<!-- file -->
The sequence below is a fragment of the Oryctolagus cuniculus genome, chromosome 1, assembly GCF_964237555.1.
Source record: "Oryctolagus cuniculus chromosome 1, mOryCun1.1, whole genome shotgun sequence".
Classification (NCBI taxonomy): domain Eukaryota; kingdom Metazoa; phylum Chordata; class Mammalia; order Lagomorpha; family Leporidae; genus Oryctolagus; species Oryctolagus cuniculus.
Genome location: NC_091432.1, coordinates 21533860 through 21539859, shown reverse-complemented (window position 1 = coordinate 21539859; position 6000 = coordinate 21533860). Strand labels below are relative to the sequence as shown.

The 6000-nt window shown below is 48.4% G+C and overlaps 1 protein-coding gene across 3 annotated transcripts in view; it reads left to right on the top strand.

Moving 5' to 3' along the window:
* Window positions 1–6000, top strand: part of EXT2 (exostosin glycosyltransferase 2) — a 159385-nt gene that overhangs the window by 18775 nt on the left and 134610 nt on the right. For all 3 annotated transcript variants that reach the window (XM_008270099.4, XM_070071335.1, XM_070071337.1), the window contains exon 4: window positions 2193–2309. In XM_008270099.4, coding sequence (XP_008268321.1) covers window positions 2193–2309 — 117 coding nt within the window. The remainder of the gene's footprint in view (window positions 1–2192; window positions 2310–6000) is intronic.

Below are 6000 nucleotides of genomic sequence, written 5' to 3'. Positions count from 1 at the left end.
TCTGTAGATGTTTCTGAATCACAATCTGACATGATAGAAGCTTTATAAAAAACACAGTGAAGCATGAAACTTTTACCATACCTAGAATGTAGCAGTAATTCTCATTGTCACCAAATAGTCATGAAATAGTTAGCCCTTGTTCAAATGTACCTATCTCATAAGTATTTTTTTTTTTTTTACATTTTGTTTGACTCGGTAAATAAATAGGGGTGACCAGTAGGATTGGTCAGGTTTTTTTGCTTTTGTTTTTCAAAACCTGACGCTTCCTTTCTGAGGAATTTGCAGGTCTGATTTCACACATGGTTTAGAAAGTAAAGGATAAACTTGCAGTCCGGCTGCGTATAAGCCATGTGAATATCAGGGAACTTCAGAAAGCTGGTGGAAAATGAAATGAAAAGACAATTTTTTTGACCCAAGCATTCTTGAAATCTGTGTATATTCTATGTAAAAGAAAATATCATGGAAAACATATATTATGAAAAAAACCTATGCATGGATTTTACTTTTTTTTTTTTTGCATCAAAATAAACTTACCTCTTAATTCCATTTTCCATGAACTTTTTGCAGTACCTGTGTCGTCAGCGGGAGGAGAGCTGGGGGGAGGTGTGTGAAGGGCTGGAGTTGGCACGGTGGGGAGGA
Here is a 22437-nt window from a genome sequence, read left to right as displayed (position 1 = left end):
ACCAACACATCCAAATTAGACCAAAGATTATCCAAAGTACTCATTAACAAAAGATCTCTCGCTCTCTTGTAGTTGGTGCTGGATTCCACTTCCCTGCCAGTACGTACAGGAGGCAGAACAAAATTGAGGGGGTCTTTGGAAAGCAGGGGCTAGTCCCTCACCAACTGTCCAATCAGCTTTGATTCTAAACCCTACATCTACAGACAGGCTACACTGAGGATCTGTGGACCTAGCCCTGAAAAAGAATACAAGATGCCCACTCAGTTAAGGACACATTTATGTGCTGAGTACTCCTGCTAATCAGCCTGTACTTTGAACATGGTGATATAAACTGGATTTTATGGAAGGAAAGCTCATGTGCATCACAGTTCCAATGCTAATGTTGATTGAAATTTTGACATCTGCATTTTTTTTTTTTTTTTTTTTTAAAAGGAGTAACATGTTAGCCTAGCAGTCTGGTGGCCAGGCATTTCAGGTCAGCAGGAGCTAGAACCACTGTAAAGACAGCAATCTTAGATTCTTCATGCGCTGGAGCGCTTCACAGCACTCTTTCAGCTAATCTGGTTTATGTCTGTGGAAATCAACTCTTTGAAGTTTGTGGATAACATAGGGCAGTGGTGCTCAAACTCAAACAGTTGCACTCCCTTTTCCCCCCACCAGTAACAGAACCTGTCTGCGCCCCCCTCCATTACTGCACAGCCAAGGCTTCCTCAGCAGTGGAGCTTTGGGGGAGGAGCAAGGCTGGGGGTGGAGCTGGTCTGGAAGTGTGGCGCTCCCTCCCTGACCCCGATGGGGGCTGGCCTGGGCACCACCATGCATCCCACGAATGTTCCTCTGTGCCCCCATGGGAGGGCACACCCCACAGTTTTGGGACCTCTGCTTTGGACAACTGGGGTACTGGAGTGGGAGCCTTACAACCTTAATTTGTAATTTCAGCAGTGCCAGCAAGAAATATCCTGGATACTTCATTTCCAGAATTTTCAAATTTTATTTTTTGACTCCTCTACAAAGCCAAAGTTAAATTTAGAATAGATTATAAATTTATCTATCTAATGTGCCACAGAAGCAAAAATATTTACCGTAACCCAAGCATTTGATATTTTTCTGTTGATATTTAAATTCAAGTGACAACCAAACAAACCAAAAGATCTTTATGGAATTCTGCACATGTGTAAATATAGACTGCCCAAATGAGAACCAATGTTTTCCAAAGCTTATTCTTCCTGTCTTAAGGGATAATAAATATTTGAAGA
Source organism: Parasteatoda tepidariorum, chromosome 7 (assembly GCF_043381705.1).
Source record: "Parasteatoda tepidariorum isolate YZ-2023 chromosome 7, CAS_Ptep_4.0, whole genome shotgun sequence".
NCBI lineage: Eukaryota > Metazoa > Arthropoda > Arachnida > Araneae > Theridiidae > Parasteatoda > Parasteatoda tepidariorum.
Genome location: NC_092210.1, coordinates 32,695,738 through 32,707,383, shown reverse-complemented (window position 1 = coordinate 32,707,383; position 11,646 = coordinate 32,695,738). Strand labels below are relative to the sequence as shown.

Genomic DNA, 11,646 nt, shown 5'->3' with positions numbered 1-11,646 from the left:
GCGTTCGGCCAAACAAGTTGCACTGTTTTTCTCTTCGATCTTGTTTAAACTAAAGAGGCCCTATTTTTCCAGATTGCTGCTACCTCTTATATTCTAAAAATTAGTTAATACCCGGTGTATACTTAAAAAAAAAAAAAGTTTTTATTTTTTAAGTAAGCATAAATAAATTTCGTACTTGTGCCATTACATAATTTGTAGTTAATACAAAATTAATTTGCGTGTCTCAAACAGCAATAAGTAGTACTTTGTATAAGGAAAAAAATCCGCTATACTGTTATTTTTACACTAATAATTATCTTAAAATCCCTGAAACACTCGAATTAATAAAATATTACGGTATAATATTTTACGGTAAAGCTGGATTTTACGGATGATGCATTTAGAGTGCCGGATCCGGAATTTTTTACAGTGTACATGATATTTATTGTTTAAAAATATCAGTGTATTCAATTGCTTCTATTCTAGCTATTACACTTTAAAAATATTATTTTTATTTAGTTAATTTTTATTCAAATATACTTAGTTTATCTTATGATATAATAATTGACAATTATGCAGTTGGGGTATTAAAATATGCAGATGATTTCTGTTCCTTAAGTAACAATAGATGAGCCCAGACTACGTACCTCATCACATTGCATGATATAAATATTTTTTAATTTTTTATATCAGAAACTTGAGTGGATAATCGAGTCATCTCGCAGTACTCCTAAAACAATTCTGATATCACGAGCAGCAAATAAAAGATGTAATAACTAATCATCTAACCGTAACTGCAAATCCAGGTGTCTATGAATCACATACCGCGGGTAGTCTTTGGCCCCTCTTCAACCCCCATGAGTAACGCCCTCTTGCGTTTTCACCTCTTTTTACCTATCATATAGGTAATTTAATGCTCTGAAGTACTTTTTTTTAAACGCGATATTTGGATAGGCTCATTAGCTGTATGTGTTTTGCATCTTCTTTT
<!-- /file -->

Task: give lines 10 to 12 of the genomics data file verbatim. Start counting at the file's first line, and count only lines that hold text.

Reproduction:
Here is a 22437-nt window from a genome sequence, read left to right as displayed (position 1 = left end):
ACCAACACATCCAAATTAGACCAAAGATTATCCAAAGTACTCATTAACAAAAGATCTCTCGCTCTCTTGTAGTTGGTGCTGGATTCCACTTCCCTGCCAGTACGTACAGGAGGCAGAACAAAATTGAGGGGGTCTTTGGAAAGCAGGGGCTAGTCCCTCACCAACTGTCCAATCAGCTTTGATTCTAAACCCTACATCTACAGACAGGCTACACTGAGGATCTGTGGACCTAGCCCTGAAAAAGAATACAAGATGCCCACTCAGTTAAGGACACATTTATGTGCTGAGTACTCCTGCTAATCAGCCTGTACTTTGAACATGGTGATATAAACTGGATTTTATGGAAGGAAAGCTCATGTGCATCACAGTTCCAATGCTAATGTTGATTGAAATTTTGACATCTGCATTTTTTTTTTTTTTTTTTTTTAAAAGGAGTAACATGTTAGCCTAGCAGTCTGGTGGCCAGGCATTTCAGGTCAGCAGGAGCTAGAACCACTGTAAAGACAGCAATCTTAGATTCTTCATGCGCTGGAGCGCTTCACAGCACTCTTTCAGCTAATCTGGTTTATGTCTGTGGAAATCAACTCTTTGAAGTTTGTGGATAACATAGGGCAGTGGTGCTCAAACTCAAACAGTTGCACTCCCTTTTCCCCCCACCAGTAACAGAACCTGTCTGCGCCCCCCTCCATTACTGCACAGCCAAGGCTTCCTCAGCAGTGGAGCTTTGGGGGAGGAGCAAGGCTGGGGGTGGAGCTGGTCTGGAAGTGTGGCGCTCCCTCCCTGACCCCGATGGGGGCTGGCCTGGGCACCACCATGCATCCCACGAATGTTCCTCTGTGCCCCCATGGGAGGGCACACCCCACAGTTTTGGGACCTCTGCTTTGGACAACTGGGGTACTGGAGTGGGAGCCTTACAACCTTAATTTGTAATTTCAGCAGTGCCAGCAAGAAATATCCTGGATACTTCATTTCCAGAATTTTCAAATTTTATTTTTTGACTCCTCTACAAAGCCAAAGTTAAATTTAGAATAGATTATAAATTTATCTATCTAATGTGCCACAGAAGCAAAAATATTTACCGTAACCCAAGCATTTGATATTTTTCTGTTGATATTTAAATTCAAGTGACAACCAAACAAACCAAAAGATCTTTATGGAATTCTGCACATGTGTAAATATAGACTGCCCAAATGAGAACCAATGTTTTCCAAAGCTTATTCTTCCTGTCTTAAGGGATAATAAATATTTGAAGA
Source organism: Parasteatoda tepidariorum, chromosome 7 (assembly GCF_043381705.1).